31 28 e have now completely described the players optimal actions in the sub game conditioned on no agreement being reached at time. The parties utility resulting from this sub game will determine their credible demands or credible threats in the negotiations we simplify the notation by only using the symbol 7 for the equilibrium strategies: s.t. = = = = 0 if if S X 8 ZN X N 8 ZN X 8 ZN X δ δ δ A5 and s.t. = = = = 0 if 0 if X 8 N S X N 8 N S X 8 N S X δ δ δ A6 e see from conditions A6 and A5 that if N = then = = which also will be equal to U~ by equation. Proof of Lemma 2
32 If the investment series has not been abandoned previously we know that H = N if = N by Lemma. The only case where H N is therefore if N. Consider the situation for the country where is defined by the second line in A5. e insert the investor s maximum acceptable royalty and get that the country would accept this royalty if X 7 ZN δ 8 X S. A7 If inequality A7 does not hold the investor s acceptable royalty is not higher than the country s acceptable royalty. It will therefore be optimal for the country that an agreement is not entered into the country taxes in full the proceeds from the previous year s investment and the investor abandons the investment. In this case we have that > and an agreement is not feasible. If however A7 does hold the country would prefer that an investment is made. In this case and an agreement is feasible. Proof of Proposition 2 By Lemma we know that we only need to consider the case when the investor will abandon the investment in case of an agreement i.e. when N. The condition for when the country 29
33 would be willing to undertake the oneperiod investment at time by itself is given by inequality. e now compare inequality with the second line in A5. Because δ X S δ 8 7 we know that in equation A5 is not larger than S N in inequality i.e. S N. By inserting in the investor s second line of A6 we find that the investor will enter into an agreement if 7 X S N δ 8 X 0. A8 The RHS of A8 is zero by assumption. The LHS of A8 will be nonnegative. The discounted 7 future utility δ 8 is nonnegative and X S is nonnegative because S N N. This means that the investor will always be willing to enter into an agreement i.e.. 30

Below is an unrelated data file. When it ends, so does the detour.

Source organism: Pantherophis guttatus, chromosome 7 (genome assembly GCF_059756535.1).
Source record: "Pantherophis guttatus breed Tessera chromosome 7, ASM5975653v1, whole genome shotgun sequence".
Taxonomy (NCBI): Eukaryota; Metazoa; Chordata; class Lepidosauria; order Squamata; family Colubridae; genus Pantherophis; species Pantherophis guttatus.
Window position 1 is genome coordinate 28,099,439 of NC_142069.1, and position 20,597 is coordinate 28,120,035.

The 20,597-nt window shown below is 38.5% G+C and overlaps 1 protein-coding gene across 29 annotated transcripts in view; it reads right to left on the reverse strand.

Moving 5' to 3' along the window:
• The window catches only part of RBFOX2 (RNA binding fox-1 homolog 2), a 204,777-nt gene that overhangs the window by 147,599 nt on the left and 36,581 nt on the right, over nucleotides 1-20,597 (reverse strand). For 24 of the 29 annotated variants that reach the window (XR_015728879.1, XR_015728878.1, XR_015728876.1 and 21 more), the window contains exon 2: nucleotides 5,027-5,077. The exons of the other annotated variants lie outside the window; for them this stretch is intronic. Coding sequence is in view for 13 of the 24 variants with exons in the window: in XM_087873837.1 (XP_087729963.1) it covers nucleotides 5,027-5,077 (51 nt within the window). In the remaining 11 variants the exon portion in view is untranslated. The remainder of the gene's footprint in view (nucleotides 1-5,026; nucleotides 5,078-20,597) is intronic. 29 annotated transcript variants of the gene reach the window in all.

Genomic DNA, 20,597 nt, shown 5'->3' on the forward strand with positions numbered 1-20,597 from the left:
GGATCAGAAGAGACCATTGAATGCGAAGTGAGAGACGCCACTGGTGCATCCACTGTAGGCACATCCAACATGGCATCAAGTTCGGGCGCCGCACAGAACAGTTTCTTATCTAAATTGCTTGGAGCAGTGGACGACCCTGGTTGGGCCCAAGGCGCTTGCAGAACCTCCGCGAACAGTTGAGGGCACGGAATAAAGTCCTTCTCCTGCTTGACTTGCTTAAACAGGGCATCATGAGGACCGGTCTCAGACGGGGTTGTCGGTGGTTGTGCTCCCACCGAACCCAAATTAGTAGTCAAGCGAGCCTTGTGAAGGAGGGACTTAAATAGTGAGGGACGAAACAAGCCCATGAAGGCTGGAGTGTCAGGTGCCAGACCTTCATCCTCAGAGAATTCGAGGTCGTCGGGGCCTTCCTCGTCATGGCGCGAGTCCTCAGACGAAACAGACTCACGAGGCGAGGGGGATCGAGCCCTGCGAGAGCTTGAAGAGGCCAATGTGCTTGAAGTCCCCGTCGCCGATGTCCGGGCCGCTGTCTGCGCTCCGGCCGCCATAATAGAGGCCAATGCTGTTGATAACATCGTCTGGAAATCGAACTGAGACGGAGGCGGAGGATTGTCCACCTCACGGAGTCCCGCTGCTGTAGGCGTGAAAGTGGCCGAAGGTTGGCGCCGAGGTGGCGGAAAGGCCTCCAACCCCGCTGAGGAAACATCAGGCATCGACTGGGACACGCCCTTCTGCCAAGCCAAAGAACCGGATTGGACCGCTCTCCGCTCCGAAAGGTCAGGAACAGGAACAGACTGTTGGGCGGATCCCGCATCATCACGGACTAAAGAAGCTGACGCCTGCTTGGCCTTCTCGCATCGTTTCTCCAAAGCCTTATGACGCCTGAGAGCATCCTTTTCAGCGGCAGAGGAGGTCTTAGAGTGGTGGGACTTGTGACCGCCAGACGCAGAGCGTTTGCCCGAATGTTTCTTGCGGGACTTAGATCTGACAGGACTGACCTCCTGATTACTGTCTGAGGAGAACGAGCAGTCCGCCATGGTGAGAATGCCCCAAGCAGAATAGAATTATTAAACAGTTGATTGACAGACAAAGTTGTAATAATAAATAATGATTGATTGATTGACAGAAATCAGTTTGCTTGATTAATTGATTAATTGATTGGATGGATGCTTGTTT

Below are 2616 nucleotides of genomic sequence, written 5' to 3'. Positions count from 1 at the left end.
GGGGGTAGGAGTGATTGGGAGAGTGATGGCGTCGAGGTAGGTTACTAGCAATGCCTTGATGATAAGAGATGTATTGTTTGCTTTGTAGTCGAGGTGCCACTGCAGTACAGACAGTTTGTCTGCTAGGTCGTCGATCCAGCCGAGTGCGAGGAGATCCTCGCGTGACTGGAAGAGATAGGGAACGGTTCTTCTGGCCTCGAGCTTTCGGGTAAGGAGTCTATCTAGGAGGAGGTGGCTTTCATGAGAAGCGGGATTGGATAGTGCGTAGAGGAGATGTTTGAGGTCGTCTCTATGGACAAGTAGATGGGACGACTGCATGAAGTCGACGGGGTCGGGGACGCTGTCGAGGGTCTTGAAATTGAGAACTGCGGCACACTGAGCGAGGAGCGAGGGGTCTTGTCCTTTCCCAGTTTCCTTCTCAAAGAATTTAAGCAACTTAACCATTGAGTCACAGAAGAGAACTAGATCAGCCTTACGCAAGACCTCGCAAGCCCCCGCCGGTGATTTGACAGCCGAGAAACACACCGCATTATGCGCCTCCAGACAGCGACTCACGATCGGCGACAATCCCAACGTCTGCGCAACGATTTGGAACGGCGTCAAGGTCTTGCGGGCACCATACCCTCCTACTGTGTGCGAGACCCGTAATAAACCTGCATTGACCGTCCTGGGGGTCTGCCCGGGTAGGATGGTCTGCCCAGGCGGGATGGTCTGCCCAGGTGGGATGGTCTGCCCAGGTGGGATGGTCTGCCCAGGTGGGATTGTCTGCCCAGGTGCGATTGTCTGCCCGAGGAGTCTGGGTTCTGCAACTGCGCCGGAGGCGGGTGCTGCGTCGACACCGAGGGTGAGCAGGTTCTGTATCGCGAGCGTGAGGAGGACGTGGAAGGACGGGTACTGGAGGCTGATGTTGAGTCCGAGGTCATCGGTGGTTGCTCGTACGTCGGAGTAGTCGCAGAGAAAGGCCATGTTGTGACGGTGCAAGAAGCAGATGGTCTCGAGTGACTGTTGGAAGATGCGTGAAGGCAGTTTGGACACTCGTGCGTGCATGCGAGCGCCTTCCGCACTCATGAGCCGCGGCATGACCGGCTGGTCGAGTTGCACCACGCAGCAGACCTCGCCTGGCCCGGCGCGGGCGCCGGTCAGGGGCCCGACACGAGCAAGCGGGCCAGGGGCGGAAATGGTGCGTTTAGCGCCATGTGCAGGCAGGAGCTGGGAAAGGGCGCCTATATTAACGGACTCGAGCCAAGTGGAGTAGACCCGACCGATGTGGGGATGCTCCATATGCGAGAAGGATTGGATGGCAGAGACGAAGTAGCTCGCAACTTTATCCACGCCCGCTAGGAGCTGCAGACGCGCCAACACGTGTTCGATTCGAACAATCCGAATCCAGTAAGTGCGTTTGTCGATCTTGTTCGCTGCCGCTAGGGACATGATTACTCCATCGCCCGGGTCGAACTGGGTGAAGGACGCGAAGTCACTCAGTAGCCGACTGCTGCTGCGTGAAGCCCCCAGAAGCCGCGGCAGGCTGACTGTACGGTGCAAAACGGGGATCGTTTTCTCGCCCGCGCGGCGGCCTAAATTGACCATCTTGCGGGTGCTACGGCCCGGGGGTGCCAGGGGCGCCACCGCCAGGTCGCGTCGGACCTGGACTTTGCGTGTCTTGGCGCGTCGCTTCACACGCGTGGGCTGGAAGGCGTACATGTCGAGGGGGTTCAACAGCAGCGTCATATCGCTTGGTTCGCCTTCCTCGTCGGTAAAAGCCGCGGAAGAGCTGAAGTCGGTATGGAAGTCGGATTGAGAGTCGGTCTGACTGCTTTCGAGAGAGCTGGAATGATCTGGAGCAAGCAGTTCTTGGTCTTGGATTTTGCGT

34 EN NOTES Credibility is important in economic theory related to many policy issues other than taxation. For fiscal and monetary policy issues see e.g. the book edited by Persson and Tabellini [3]. 2 In the modeling of the outcome of the negotiations we have chosen the axiomatic approach of Nash [8]. The parameter α represents the negotiating power of the country. An alternative approach would be to use the RubinsteinStåhl bargaining model see Rubinstein [2] and Ståhl [4]. In order to include the RubinsteinStåhl model which is a multiperiod model into our model we would need to assume that each round of negotiations over a specific royalty would take place at the same point in time. 3